Despite its avowed support for consensus between Arab and Jew as the essential prerequisite for a resolution of the conflict in Palestine, US officials supported the policy of ‘transfer,’ which in effect meant the coercive expulsion of Palestinians from their towns and villages to assure Israel a homogeneous population. Moreover, despite Washington’s recognition of Israeli responsibility for the Palestinian refugee problem and its repeated endorsement of UNGA Res 194, whose recommendations included the repatriation of Palestinian refugees by Israel, by 1949 the US government moved to defer to Israel policies. Why?

There was no conspiracy involved. There was no wavering at the top. The US was not ambivalent about what policies to pursue. On the contrary, the decision to stop pressuring Israel to take action on the refugee question, and to lay low in opposing Israel’s territorial expansion, were unmistakable signs that there was a shift in priorities.

US officials understood the Israeli reliance on force to expand and control territory, which they criticized while recognizing Israel’s military superiority as compared to that of surrounding Arab states. It was on the basis of such force that Israel altered the balance of power in the Middle East in 1948. And it was on the basis of such developments that Washington calculated that Israel could be useful in the protection of US regional interests. The result was a corresponding lessening of pressure on the Jewish state to repatriate Palestinian refugees and to clamp down on its territorial expansion. There was no contradiction in US policy; the move corresponded to priorities in which Palestinian rights had no place. Yet successive administrations continued to recognize the importance of the core issues while not moving to implement them.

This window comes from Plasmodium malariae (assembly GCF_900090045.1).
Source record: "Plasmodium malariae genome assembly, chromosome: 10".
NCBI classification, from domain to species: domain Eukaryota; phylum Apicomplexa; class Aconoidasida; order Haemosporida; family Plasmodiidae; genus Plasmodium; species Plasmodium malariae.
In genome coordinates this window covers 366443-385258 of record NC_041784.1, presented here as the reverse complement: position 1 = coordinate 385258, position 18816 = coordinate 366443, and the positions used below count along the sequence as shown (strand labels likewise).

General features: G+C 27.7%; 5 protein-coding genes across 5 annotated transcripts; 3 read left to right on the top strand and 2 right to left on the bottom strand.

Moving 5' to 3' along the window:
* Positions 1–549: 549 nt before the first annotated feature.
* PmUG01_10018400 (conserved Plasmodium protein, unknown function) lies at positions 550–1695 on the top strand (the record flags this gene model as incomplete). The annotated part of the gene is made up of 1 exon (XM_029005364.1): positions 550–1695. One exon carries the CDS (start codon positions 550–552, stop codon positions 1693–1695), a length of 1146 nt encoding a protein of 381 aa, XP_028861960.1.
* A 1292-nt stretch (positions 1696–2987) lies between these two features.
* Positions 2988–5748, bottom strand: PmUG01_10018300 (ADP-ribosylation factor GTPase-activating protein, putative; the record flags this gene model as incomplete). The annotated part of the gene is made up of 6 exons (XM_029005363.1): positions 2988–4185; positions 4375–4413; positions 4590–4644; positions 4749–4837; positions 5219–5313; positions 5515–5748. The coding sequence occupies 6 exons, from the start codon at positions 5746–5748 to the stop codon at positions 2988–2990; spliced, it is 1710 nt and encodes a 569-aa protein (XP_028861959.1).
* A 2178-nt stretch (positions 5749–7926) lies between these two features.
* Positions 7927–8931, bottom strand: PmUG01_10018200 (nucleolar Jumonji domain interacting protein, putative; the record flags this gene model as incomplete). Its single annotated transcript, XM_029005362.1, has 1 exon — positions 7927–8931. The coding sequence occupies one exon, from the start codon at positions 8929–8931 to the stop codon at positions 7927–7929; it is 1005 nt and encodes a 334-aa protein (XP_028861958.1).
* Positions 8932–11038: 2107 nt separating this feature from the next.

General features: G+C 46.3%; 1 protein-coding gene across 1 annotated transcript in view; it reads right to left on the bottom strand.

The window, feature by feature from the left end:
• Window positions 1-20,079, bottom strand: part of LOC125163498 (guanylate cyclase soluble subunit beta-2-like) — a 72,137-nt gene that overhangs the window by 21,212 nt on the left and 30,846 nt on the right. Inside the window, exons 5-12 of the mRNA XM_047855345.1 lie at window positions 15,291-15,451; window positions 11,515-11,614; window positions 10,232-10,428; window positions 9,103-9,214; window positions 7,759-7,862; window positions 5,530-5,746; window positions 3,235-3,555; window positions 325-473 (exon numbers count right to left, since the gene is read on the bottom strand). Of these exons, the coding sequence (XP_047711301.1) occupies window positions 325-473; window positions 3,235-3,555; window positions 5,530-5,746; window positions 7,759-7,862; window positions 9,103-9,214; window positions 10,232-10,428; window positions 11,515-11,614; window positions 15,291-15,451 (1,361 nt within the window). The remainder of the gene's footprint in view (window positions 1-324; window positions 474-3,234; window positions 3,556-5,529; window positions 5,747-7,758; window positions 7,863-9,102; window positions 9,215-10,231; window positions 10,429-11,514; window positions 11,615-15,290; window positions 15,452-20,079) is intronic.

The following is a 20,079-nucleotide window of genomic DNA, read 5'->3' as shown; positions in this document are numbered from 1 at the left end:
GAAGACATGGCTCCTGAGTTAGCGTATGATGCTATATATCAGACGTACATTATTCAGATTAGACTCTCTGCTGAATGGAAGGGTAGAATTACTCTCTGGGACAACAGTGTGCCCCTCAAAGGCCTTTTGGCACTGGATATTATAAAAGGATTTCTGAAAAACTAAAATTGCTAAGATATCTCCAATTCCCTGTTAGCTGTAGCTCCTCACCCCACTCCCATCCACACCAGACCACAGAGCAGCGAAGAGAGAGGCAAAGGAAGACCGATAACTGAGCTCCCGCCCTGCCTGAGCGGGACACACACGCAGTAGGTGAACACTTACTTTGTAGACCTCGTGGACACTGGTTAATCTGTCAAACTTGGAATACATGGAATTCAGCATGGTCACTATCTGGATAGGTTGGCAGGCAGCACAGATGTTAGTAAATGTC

This is not to ignore the acceleration of US military and financial support for Israel that increased exponentially after the 1967 war. It is simply to draw attention to early US recognition of the role that Israel would play in US regional policies, those dedicated to the protection of its interests in oil and defense, and to the containment and repression of radical and nationalist forces across the Middle East. US support for Israel’s repeated invasions of Gaza and its continued occupation of the West Bank are part of this, as is the indispensable US role in providing military support that has allowed Israel to pursue its destruction of Gaza in 2014.

In short, it’s important to make the connection between Israel’s war on Gaza in 2014 and the events of 1948, but it is no less critical to confront the US role.

Irene Gendzier was a long time member of the Boston University faculty, having taught in the Departments of History, African Studies and Political Science. She is the author of the forthcoming book, Dying to Forget: Oil, Power, Palestine, and the Foundations of U.S. Policy in the Middle East, Columbia University Press, Nov. 2015; and she is also a member of the IOA Advisory Board.